Palace denies IOC wrongdoing by Prince Albert

Prince Albert II allegedly accepted "lavish gifts and trips" from Russian PM.

London: The Royal Palace in Monaco denied allegations by a former employee that Prince Albert II broke IOC ethics rules during Russia`s winning bid for the 2014 Winter Olympics.

Robert Eringer, an American who claims he worked as the prince`s intelligence adviser, alleged that Albert accepted "lavish gifts and trips" from Vladimir Putin and Russia before and after Sochi was awarded the games by the IOC three years ago.

Eringer made the accusations in a letter sent by his lawyer to International Olympic Committee President Jacques Rogge.

Albert has been an IOC member since 1985 and competed in five Winter Olympics as part of Monaco`s bobsled team.

Eringer is suing Albert in a California court, claiming breach of contract and seeking back pay.

Eringer urged the IOC to hold an ethics investigation into his allegations, which were first published in The Independent on Sunday newspaper in Britain.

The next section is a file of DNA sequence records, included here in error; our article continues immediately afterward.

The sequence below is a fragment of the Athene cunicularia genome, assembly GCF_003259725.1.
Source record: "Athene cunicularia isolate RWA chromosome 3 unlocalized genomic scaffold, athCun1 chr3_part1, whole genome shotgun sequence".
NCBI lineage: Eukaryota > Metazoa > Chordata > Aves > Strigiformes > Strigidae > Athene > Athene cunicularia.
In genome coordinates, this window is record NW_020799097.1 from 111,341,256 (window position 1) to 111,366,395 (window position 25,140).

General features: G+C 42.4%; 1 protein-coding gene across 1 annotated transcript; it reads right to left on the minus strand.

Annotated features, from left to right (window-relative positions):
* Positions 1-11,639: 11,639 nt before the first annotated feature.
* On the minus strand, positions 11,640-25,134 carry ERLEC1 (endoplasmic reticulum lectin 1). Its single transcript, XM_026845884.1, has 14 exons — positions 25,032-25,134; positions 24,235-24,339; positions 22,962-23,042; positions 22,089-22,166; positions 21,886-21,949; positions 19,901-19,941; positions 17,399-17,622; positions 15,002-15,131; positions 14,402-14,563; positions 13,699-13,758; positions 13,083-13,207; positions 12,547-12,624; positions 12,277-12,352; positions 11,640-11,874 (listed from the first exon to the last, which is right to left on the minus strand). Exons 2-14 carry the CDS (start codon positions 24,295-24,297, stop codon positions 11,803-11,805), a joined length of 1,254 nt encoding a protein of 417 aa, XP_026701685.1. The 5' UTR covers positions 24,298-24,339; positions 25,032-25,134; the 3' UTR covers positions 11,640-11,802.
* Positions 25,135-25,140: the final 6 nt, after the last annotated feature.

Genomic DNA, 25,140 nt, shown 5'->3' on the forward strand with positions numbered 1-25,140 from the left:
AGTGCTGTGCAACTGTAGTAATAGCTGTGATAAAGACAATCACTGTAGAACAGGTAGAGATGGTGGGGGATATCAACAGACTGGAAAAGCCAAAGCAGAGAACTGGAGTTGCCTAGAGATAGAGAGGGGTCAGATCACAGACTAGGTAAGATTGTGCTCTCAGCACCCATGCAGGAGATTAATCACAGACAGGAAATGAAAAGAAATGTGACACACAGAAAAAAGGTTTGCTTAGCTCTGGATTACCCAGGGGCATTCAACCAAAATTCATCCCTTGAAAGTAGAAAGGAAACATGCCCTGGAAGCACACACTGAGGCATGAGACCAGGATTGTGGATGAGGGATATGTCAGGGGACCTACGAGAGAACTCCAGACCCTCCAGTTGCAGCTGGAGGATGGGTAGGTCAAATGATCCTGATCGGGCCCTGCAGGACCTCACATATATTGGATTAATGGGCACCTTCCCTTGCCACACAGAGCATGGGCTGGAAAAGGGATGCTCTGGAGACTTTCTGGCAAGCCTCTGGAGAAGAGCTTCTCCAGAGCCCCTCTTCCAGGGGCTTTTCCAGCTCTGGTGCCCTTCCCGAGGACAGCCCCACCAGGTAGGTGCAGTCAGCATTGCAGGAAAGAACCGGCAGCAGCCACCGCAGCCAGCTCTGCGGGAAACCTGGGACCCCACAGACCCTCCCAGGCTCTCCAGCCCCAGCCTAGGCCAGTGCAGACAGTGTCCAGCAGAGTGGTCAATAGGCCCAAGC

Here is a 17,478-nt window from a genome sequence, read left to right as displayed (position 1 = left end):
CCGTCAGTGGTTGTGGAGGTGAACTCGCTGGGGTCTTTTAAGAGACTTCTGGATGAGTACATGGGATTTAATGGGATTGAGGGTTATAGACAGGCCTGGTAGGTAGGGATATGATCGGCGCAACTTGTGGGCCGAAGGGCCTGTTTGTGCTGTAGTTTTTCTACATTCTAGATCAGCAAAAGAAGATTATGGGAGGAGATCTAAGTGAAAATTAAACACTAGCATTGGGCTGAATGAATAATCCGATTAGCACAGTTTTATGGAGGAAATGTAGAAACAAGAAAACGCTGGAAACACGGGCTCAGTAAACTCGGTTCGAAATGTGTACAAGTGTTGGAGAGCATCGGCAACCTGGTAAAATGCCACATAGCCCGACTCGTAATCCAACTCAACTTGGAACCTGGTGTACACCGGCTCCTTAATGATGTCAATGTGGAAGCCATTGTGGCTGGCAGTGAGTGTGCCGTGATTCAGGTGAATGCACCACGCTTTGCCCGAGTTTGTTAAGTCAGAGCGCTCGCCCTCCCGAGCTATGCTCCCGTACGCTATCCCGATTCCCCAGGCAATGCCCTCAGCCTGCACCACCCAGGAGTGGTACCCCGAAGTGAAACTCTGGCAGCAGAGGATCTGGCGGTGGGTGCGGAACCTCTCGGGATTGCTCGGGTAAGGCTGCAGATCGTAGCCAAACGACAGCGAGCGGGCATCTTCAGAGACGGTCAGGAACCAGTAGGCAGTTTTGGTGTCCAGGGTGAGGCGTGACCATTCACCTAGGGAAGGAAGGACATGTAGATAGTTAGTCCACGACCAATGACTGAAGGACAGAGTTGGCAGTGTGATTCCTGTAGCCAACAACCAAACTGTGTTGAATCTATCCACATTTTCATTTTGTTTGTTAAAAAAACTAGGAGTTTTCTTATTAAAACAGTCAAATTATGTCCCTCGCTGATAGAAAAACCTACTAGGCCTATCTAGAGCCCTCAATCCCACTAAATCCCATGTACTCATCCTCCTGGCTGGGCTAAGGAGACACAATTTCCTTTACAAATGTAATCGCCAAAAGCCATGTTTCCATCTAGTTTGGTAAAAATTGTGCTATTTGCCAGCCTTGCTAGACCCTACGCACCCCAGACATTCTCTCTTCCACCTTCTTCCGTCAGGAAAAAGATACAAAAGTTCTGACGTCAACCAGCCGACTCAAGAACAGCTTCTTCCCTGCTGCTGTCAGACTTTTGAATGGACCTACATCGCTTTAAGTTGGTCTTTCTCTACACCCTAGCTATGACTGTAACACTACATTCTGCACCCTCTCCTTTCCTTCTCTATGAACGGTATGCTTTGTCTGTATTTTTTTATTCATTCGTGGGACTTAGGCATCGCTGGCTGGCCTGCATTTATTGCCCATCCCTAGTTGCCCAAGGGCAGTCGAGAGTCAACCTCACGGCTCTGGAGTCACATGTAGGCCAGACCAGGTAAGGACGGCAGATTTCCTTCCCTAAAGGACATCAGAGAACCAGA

"The Royal Palace of Monaco categorically denies the false allegations of Mr Eringer against His Royal Highness Prince Albert II," the palace said in a statement e-mailed to a news agency yesterday.

"An IOC member for more than 25 years, the monarch has worked tirelessly to promote sport around the world and to defend its values."

The IOC declined to say whether its ethics commission would look into the case.

"We take note of the allegations and understand that there is an ongoing court case between Prince Albert and a former employee and therefore we will at present refrain from further comment," IOC spokesman Mark Adams said.

The letter sent to Rogge by Eringer`s California lawyer, Brigham J Ricks, claims there is "ample evidence demonstrating that Prince Albert has egregiously violated the IOC code of ethics and rules on conflicts of interest”.

Phone messages left for Ricks and Albert`s American lawyer, Stanley S Arkin, were not immediately returned. Sochi defeated Pyeongchang, South Korea, and Salzburg, Austria, in the IOC host-city vote in Guatemala City in July 2007.

The Russian bid beat Pyeongchang 51-47 in the final round. The victory was widely credited to Putin, who travelled to Guatemala to lobby IOC members and speak at the final presentation.


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